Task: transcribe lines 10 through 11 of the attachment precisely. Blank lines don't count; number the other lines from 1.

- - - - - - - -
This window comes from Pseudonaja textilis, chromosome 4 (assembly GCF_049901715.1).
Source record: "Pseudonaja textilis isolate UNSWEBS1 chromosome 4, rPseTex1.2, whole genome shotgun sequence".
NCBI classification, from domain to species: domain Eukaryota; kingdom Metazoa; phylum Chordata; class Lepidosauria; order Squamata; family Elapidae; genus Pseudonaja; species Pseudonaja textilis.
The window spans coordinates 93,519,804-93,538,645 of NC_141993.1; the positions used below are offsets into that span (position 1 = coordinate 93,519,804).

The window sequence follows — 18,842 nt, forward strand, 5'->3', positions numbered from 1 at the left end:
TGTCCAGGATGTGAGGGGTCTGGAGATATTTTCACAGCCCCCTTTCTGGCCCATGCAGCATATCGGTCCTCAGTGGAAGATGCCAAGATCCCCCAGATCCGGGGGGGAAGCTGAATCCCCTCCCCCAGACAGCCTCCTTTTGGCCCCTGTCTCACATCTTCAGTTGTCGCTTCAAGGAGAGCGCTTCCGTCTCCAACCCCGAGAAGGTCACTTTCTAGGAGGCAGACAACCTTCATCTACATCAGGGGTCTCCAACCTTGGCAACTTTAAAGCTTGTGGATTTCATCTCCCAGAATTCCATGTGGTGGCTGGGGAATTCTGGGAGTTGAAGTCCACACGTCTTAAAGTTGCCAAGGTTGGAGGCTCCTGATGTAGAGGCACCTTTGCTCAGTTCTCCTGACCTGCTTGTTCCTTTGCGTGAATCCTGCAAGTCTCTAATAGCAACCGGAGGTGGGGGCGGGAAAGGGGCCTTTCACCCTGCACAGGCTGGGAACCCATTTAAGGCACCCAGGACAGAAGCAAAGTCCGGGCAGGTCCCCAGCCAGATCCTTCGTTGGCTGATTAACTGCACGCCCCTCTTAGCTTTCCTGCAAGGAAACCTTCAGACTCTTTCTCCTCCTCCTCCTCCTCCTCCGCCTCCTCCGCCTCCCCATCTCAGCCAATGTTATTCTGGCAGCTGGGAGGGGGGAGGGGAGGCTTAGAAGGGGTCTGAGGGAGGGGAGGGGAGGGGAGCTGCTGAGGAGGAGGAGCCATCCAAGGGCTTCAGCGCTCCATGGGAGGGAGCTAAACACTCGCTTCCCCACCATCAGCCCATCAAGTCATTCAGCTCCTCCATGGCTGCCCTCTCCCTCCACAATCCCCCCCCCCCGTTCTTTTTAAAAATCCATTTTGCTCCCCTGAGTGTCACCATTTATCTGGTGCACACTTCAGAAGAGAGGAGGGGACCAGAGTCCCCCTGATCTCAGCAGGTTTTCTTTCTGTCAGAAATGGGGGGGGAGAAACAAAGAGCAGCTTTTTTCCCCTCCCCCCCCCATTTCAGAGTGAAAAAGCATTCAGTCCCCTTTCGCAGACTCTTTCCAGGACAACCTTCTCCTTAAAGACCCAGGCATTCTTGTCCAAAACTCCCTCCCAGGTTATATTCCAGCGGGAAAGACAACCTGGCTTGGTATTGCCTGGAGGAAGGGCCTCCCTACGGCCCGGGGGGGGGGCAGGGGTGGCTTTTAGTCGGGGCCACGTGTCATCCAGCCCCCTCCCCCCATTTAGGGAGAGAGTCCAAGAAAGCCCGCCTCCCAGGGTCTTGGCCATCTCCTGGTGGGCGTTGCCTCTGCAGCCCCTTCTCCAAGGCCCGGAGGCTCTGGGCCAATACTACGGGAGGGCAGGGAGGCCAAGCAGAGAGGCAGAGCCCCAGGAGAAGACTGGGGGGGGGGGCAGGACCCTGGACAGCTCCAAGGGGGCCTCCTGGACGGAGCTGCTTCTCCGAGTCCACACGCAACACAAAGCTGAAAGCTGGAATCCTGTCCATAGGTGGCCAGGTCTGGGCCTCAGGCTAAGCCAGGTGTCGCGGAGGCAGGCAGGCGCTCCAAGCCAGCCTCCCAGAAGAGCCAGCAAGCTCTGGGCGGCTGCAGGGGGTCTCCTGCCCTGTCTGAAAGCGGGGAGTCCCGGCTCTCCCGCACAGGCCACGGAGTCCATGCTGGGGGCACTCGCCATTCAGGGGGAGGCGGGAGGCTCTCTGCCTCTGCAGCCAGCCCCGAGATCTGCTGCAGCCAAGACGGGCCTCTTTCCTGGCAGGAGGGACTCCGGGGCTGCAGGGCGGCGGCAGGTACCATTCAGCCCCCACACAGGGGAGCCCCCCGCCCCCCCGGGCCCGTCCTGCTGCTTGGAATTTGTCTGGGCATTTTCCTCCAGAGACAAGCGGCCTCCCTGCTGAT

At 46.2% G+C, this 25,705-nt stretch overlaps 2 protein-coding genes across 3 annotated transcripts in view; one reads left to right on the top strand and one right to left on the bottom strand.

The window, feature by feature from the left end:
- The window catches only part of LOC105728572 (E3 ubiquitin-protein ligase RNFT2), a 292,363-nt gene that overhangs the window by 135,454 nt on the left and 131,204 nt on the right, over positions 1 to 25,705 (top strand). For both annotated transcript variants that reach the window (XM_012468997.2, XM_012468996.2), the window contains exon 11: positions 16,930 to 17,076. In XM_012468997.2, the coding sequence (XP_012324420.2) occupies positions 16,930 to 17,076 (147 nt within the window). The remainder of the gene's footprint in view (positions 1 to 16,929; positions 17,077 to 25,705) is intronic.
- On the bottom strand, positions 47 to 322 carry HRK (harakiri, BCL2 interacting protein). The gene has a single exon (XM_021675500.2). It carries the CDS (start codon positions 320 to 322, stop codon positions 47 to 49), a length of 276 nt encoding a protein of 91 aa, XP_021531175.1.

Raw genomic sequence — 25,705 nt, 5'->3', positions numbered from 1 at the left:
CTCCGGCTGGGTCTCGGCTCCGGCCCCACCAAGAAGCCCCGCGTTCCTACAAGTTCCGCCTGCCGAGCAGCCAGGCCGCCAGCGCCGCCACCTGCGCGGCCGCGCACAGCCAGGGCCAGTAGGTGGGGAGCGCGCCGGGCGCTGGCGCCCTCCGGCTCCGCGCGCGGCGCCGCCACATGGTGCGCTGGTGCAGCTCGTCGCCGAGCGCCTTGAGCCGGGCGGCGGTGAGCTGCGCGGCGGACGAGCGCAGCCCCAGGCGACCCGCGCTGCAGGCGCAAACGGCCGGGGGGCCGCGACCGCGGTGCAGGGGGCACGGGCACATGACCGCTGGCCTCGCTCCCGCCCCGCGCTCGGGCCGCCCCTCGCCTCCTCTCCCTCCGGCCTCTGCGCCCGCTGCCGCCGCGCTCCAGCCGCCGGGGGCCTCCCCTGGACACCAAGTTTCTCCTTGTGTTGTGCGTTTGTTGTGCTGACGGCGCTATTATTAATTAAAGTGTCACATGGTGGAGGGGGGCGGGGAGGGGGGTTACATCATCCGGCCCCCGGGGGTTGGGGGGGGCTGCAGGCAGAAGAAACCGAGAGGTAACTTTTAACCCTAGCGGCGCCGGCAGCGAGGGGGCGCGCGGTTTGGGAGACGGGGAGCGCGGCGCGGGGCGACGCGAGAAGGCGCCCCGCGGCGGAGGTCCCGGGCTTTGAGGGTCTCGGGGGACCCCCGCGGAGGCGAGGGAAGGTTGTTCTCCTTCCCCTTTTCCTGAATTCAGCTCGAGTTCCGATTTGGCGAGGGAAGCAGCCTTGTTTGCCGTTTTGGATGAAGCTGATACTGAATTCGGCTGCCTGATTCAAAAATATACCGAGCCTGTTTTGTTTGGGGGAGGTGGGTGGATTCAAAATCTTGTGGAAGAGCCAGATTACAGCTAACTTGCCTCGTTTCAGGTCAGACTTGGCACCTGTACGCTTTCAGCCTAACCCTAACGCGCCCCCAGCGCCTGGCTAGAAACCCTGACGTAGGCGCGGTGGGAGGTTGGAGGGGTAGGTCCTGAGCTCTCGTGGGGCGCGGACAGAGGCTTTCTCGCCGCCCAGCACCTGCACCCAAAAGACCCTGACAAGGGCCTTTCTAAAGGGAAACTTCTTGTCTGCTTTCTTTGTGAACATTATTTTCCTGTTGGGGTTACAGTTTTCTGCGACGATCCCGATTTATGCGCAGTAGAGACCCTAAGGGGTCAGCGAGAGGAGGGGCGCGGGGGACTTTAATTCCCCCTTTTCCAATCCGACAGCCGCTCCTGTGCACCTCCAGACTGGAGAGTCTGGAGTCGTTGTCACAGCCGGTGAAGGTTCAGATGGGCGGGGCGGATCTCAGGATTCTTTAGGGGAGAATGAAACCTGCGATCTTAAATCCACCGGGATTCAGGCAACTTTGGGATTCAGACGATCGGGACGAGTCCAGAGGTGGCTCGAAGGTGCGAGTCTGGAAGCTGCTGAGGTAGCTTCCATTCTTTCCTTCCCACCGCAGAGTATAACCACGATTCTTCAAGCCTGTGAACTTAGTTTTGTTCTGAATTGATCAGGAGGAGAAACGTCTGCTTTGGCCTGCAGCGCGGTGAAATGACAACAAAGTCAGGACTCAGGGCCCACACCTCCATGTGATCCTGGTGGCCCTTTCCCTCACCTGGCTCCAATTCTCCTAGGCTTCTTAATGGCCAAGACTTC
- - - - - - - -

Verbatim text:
- On the bottom strand, positions 47 to 322 carry HRK (harakiri, BCL2 interacting protein). The gene has a single exon (XM_021675500.2). It carries the CDS (start codon positions 320 to 322, stop codon positions 47 to 49), a length of 276 nt encoding a protein of 91 aa, XP_021531175.1.

Raw genomic sequence — 25,705 nt, 5'->3', positions numbered from 1 at the left: